Software technology providers need to make sure that these applications are intuitive to learn and use and align to industry work practices, so that they can deliver benefit to the widest possible community within a business and not just act as the focal point for experts. This is reflected by the industry's experience with APC where vendors are increasingly tasked with either making sophisticated capability easier to use or adopting a more practical approach to implementation.

The key requirements are to improve the performance of the facility, embed knowledge into applications and provide performance management and advice to the operation.

The prospect of a significant loss of industry knowledge relating to APC requires urgent action. The business model will need to change if APC is to continue to offer value for money. The answer is to complement veteran expertise with easier-to-use processes, workflows and tools, effective knowledge capture, in-product context relevant training, better integration of product sets, and globalisation of solutions.

This emphasis on intuitive functionality will become still more important if the current downturn continues for a significant period of time, as it is likely to accelerate the trend among engineers to take early retirement.

To counterbalance this, it will be vital to make the operator interface as simple to use as possible. The global nature of the recession means that the globalisation of these interfaces will also be critical in ensuring that the language used on the interface screens is tailored to the operator's specific requirements.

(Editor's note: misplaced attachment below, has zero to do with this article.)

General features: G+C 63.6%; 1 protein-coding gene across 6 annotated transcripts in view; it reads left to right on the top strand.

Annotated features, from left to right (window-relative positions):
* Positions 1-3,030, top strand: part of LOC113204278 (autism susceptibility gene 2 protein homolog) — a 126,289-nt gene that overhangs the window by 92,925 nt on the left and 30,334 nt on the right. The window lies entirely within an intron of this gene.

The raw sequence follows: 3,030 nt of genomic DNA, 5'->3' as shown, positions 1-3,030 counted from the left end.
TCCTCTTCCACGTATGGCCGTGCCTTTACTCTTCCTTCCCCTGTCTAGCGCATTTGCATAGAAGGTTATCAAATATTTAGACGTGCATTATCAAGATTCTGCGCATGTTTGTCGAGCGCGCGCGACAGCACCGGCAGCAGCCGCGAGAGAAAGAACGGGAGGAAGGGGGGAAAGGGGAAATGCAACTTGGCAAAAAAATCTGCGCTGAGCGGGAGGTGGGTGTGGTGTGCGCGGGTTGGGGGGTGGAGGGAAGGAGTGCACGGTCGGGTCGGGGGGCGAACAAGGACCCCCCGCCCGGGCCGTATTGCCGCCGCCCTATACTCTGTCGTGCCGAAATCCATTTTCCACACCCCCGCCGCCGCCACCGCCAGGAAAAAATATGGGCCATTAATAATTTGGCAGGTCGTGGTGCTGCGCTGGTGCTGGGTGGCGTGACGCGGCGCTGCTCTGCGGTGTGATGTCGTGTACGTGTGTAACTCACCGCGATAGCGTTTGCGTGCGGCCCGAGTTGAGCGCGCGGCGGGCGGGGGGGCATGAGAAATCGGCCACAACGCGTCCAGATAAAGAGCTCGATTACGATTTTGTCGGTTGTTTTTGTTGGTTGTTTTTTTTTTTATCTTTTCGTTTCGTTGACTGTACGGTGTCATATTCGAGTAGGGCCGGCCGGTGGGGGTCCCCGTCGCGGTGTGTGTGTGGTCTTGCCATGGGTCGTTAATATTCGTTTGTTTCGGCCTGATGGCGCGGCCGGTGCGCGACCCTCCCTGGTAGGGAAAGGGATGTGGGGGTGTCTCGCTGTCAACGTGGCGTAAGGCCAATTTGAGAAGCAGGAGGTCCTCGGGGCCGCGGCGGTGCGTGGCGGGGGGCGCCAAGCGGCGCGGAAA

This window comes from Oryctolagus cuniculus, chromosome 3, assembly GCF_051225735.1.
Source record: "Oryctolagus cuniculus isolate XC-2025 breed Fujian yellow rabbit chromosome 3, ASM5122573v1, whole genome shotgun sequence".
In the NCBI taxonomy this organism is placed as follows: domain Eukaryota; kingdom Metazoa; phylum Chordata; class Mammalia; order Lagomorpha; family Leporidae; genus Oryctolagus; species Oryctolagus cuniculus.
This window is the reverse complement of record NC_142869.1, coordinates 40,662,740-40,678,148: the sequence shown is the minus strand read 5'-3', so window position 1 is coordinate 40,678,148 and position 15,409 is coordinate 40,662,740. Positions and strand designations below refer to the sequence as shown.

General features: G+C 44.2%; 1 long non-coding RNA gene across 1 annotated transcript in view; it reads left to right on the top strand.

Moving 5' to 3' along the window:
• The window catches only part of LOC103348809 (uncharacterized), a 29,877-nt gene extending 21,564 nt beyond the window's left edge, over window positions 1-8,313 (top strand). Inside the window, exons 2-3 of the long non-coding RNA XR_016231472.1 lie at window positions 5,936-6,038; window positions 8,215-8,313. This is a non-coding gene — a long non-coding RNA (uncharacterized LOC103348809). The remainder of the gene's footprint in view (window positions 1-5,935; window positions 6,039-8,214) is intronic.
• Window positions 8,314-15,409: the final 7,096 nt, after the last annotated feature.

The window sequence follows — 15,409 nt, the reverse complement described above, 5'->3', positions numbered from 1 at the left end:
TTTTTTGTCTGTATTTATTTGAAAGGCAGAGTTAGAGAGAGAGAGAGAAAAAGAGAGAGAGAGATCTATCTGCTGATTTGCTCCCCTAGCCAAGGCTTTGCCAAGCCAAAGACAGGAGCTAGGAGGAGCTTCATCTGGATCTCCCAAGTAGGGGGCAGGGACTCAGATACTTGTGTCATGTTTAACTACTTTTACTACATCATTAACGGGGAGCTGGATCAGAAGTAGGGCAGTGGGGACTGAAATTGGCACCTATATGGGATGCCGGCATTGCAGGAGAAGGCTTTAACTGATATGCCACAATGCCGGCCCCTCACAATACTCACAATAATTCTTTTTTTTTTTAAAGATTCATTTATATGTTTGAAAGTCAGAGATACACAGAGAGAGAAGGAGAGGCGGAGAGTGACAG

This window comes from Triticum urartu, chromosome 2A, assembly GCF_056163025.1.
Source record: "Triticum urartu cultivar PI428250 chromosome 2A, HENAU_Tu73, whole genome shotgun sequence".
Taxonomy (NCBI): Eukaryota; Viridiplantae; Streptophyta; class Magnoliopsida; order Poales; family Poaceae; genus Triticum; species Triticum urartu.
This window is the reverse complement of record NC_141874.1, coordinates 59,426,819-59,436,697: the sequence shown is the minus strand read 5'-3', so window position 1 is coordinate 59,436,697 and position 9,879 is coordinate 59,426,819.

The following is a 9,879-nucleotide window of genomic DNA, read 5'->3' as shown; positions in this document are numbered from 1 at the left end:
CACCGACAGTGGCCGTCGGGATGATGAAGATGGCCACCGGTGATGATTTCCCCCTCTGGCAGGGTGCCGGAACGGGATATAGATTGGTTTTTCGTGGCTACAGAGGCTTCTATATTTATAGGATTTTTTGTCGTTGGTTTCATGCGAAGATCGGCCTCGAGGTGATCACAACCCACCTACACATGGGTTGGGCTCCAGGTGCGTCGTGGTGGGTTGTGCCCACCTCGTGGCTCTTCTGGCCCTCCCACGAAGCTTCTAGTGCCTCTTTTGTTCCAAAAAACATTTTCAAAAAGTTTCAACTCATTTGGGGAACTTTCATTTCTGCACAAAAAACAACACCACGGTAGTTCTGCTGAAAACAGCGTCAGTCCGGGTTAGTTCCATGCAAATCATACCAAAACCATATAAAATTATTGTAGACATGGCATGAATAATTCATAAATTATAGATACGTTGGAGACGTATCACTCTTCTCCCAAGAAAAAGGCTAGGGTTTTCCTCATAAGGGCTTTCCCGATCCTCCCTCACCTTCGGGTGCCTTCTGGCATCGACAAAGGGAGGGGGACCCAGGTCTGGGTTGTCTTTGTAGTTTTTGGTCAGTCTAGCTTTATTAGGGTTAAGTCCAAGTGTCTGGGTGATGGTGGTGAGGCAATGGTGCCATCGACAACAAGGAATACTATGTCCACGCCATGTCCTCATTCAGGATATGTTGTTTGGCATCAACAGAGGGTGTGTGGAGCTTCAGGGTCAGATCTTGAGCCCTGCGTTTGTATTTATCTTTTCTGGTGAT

Again, the key to delivering a safer operational environment lies in providing straightforward solutions within complex communications environments.

Any technology that can streamline operational processes will help make facilities and plants safer. A human operator working in any production facility can only be expected to effectively manage a finite number of tasks.However, often there are hundreds and, in some cases, thousands of parameters to monitor and control. A single operator will simply not be able to monitor all of those parameters and still find the safest and most efficient way to operate the plant.

Modern IT applications can help surmount these challenges by presenting data as role-based information in a prioritised manner. In other words, only information related to an individual's role is visualised and provided to that particular member of staff. This helps operators focus on tasks that are critical to maintaining the operational integrity of the plant.

Advanced control applications, available from companies like AspenTech, can review hundreds of operational parameters every second and control the plant in a safe way. Unlike human operators, they can also work continuously at a consistently high level of excellence.

As a result of their use, the operator's role becomes supervisory, overseeing the advanced applications and setting the general direction.

So, as engineers with APC expertise continue to retire in numbers and are replaced with less experienced and less expensive staff, technology is playing an increasingly important role in plugging the knowledge gap and resolving the growing skills shortage issue.

Today, easier-to-use tools and processes enhanced integration and effective knowledge capture are not only driving business efficiencies, but also helping to ensure safer, more secure operations of facilities and plants across the process industries.

Dr Paul Turner, Principal Advisor, APC Product Management, AspenTech, Reading, Berkshire,UK.